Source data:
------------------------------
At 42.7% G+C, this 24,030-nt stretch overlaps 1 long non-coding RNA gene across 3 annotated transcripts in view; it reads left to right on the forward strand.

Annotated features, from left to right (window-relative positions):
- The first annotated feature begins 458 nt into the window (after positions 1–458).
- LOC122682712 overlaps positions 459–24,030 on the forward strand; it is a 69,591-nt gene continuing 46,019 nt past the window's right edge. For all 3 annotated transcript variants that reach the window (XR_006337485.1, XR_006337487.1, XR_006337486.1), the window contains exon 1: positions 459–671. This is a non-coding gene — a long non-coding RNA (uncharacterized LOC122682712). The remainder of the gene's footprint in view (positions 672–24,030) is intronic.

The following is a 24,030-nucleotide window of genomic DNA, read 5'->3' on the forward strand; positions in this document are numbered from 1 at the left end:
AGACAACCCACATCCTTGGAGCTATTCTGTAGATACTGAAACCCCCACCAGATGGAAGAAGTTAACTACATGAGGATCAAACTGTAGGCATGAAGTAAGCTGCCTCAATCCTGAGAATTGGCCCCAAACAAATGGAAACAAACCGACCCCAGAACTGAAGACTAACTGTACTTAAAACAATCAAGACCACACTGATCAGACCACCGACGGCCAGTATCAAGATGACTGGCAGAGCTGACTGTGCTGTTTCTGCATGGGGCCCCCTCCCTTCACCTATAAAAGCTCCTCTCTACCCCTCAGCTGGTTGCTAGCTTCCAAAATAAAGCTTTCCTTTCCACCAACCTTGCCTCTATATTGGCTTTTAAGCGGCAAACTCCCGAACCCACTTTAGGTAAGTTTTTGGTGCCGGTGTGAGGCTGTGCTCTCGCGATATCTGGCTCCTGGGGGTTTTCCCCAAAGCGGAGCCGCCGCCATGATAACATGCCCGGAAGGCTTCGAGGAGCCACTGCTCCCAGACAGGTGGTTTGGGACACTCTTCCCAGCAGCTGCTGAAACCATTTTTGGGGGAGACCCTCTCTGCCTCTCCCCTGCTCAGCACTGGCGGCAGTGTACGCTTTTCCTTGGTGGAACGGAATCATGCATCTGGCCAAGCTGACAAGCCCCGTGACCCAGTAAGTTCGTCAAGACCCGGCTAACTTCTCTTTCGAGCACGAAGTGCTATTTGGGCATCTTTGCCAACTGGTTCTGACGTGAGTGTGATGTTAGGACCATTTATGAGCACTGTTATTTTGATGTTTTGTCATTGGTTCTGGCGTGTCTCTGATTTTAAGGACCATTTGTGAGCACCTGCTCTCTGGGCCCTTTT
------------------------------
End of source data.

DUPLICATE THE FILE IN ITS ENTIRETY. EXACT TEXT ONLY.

At 42.7% G+C, this 24,030-nt stretch overlaps 1 long non-coding RNA gene across 3 annotated transcripts in view; it reads left to right on the forward strand.

Annotated features, from left to right (window-relative positions):
- The first annotated feature begins 458 nt into the window (after positions 1–458).
- LOC122682712 overlaps positions 459–24,030 on the forward strand; it is a 69,591-nt gene continuing 46,019 nt past the window's right edge. For all 3 annotated transcript variants that reach the window (XR_006337485.1, XR_006337487.1, XR_006337486.1), the window contains exon 1: positions 459–671. This is a non-coding gene — a long non-coding RNA (uncharacterized LOC122682712). The remainder of the gene's footprint in view (positions 672–24,030) is intronic.

The following is a 24,030-nucleotide window of genomic DNA, read 5'->3' on the forward strand; positions in this document are numbered from 1 at the left end:
AGACAACCCACATCCTTGGAGCTATTCTGTAGATACTGAAACCCCCACCAGATGGAAGAAGTTAACTACATGAGGATCAAACTGTAGGCATGAAGTAAGCTGCCTCAATCCTGAGAATTGGCCCCAAACAAATGGAAACAAACCGACCCCAGAACTGAAGACTAACTGTACTTAAAACAATCAAGACCACACTGATCAGACCACCGACGGCCAGTATCAAGATGACTGGCAGAGCTGACTGTGCTGTTTCTGCATGGGGCCCCCTCCCTTCACCTATAAAAGCTCCTCTCTACCCCTCAGCTGGTTGCTAGCTTCCAAAATAAAGCTTTCCTTTCCACCAACCTTGCCTCTATATTGGCTTTTAAGCGGCAAACTCCCGAACCCACTTTAGGTAAGTTTTTGGTGCCGGTGTGAGGCTGTGCTCTCGCGATATCTGGCTCCTGGGGGTTTTCCCCAAAGCGGAGCCGCCGCCATGATAACATGCCCGGAAGGCTTCGAGGAGCCACTGCTCCCAGACAGGTGGTTTGGGACACTCTTCCCAGCAGCTGCTGAAACCATTTTTGGGGGAGACCCTCTCTGCCTCTCCCCTGCTCAGCACTGGCGGCAGTGTACGCTTTTCCTTGGTGGAACGGAATCATGCATCTGGCCAAGCTGACAAGCCCCGTGACCCAGTAAGTTCGTCAAGACCCGGCTAACTTCTCTTTCGAGCACGAAGTGCTATTTGGGCATCTTTGCCAACTGGTTCTGACGTGAGTGTGATGTTAGGACCATTTATGAGCACTGTTATTTTGATGTTTTGTCATTGGTTCTGGCGTGTCTCTGATTTTAAGGACCATTTGTGAGCACCTGCTCTCTGGGCCCTTTT